Pandemics: then and now
February 26, 2021
Throughout human history, man has been plagued by disease. Until recently, methods for treating it were largely ineffective. By looking back at the history of pandemics, the similarities between ancient and modern methods of pandemic control can give a new perspective on the ongoing COVID-19 pandemic.
The first reported pandemic was in B.C.E. 430. While this plague traveled from Libya all the way to Ethiopia, its most famous location was Athens, where ⅔ of the population ended up dying. Apart from that, not much is known about this pandemic, not even the disease that caused it.
630 years later, it was roughly the same song and dance, but this time in Cyprus. This was when people first tried to flee the cities and head out to the countryside to avoid contracting the disease. This can still be seen today in the wealthy that fled New York City during the beginning of the pandemic. Despite their efforts, at the height of the pandemic around 5,000 people died per day in Rome. With the bodies piling up, many were buried in mass burial pits, also a practice continued now, such as the mass grave on Hart Island near New York City that caused an uproar back in April. One such pit was uncovered by archeologists, and it was found to be coated in lime, which was used as a disinfectant.
The next interesting development in the history of pandemics was the result of the Columbian Exchange. Due to the Europeans introducing new diseases to the Indigenous People of North and South America, 90% of their population ended up dying of illness. While historians know little about how the pandemic was handled due to the lack of written records, it is known that the sudden decrease in CO₂ caused a massive cooling event in the Earth’s climate.
The next major pandemic was cholera. While it first left its home in Bengal and became a pandemic in 1817, it still wreaks havoc to this day. It is not frequently seen in more developed countries, but it usually sees around 2.7 million cases every year and results in around 82,000 deaths. As it stands, the world is currently in the 7th cholera pandemic, which started in 1961. This is despite the fact that the vaccine for cholera was invented back in 1895, and cholera can be prevented by simply ensuring that the food and water supply is not contaminated. It goes to show that mass vaccination plans are extraordinarily difficult to roll out.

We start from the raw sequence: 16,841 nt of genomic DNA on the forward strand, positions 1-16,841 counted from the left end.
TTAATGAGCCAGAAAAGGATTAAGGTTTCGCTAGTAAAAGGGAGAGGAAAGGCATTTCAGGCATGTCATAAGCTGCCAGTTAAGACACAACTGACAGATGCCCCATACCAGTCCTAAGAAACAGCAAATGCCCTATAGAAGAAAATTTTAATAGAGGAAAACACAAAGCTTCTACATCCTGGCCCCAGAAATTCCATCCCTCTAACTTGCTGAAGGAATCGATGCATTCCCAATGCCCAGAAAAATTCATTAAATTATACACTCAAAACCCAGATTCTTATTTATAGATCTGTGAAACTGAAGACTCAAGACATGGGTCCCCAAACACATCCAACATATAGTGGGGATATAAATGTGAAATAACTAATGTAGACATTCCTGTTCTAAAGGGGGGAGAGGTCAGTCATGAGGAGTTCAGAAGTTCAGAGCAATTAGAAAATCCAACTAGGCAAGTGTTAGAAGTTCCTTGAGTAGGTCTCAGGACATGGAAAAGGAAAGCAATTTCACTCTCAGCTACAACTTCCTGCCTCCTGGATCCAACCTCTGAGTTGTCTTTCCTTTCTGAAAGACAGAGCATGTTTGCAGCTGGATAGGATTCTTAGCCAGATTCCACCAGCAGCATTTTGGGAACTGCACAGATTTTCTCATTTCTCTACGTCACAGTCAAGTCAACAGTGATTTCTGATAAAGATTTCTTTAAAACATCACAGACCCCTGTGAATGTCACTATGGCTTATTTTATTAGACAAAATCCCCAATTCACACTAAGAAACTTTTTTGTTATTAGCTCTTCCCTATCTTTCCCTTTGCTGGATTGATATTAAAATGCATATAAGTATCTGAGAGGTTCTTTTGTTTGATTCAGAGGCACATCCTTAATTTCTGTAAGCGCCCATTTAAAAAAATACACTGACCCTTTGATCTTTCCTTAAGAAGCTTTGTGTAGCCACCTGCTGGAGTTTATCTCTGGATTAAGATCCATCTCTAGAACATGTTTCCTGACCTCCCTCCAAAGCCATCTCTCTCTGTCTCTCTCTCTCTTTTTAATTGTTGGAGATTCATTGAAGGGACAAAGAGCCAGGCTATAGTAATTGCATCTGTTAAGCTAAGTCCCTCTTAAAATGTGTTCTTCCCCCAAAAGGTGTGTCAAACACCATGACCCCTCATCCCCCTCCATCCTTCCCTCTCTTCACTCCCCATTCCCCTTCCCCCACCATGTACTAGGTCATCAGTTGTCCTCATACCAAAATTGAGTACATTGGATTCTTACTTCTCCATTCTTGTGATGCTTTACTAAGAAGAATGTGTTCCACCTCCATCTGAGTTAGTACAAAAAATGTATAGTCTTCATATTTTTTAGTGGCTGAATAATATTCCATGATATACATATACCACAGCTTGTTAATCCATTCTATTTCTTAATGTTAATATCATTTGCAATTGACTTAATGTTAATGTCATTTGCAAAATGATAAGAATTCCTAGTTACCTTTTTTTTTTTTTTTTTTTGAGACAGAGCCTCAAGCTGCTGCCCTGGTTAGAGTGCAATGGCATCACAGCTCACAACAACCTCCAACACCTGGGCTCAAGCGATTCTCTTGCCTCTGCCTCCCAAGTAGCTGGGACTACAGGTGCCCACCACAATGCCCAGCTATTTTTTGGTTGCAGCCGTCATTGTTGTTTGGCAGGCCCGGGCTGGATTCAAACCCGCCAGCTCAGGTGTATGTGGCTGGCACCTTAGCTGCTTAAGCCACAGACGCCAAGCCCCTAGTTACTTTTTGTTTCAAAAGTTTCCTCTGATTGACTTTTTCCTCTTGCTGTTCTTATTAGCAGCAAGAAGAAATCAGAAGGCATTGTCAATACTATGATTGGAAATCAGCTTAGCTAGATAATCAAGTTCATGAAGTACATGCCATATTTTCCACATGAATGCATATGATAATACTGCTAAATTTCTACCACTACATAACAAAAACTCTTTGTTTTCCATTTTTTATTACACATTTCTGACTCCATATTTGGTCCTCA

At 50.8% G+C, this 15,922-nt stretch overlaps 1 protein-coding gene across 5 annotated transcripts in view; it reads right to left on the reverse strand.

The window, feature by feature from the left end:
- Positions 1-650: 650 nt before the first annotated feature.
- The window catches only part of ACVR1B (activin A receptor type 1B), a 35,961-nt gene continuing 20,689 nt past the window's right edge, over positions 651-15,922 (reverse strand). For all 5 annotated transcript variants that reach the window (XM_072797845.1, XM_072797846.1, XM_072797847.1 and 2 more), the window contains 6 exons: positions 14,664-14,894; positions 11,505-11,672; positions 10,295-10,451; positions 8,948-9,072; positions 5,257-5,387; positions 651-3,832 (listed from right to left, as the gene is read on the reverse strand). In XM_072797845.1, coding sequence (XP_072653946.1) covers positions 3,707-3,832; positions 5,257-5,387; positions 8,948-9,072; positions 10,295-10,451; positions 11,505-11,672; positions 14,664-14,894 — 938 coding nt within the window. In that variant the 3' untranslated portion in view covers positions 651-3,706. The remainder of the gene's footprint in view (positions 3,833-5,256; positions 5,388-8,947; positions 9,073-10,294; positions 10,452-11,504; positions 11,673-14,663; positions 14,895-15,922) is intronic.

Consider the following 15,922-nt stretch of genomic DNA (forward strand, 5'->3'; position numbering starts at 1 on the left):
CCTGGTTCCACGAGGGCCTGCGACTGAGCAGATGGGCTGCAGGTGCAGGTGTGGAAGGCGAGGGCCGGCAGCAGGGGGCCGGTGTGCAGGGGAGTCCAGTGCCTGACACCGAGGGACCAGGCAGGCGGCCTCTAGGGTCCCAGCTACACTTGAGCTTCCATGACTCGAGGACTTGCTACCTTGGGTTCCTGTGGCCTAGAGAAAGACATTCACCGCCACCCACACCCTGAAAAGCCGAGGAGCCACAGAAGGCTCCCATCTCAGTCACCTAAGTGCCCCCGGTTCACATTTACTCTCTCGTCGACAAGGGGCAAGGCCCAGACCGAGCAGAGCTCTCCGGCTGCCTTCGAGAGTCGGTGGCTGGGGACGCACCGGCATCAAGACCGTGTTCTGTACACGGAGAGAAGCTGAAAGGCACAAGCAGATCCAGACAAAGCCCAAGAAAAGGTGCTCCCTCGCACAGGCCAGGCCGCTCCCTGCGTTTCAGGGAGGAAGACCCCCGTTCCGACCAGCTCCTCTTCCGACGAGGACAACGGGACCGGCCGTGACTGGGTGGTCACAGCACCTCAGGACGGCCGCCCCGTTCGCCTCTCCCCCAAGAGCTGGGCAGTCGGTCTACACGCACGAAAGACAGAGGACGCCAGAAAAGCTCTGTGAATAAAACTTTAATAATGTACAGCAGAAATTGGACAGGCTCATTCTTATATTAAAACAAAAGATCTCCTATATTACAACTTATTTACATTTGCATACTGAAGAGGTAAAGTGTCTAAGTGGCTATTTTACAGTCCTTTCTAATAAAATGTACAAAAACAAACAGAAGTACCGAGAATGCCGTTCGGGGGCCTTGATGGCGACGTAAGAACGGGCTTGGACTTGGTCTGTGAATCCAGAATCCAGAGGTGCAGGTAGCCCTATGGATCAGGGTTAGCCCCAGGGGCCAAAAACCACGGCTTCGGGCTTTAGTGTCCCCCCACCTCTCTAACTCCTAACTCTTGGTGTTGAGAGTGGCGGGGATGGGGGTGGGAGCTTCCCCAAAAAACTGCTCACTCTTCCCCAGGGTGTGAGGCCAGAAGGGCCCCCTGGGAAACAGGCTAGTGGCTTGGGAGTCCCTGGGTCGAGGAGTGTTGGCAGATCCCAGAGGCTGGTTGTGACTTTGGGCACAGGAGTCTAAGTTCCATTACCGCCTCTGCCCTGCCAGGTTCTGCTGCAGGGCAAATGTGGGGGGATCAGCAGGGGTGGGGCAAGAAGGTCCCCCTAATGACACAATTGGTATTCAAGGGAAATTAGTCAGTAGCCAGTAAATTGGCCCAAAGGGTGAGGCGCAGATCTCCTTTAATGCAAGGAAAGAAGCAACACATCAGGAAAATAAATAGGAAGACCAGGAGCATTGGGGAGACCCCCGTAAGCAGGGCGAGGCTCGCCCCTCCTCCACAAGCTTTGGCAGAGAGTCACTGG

The other historical pandemic that many people compare to the ongoing one is the Spanish Flu of 1917. This is when mask wearing became a method of containing pandemics. However, it was all for naught, as the disease never found a partner and the pandemic only ended because everyone who got it either recovered or died. Similar to COVID-19, there were two waves of the Spanish Flu: the initial wave and the mutation. The mutation was much deadlier than the original strain, something that also applies to the coronavirus. This was also the first pandemic to have the long-term effects studied. The children of women who contracted the disease were more likely to have physical ailments and lower incomes. Hopefully, these long-term effects are not shared by COVID-19.
The 20th century pandemic rarely talked about was the Asian Flu pandemics of 1957 and 1968. Between the two, 2.1 million people ended up dying, 216,000 of those in the US. Unlike most of the other pandemics, this one was not even spoken about as it happened. Taking place during the Cold War, the media and the government were more interested in keeping the public calm than they were addressing the pandemic. On top of this, no one took the disease seriously because it was “just the flu.” Despite the lack of coverage, many workplaces such as mines and factories had to close and the economy took a big hit.
Within the past 50 years, there have been several developments in pandemic procedure. First, the Polio epidemic of the 1950s resulted in one of the first mass vaccination campaigns. The first coronavirus was discovered in 1965. HIV/AIDs first appears, and takes its place among the list of pandemics still ongoing. The SARS scare happened in 2003, and while it was effective as a wakeup call about pandemic control and prevention and caused some of the first studies about mental health in isolation due to quarantining, it did not result in too many deaths.
The development of human understanding of how to handle pandemics over the milenia shows that while ancient civilizations may not have been great at treating disease, their understanding of how to contain it is not as bad as most may think.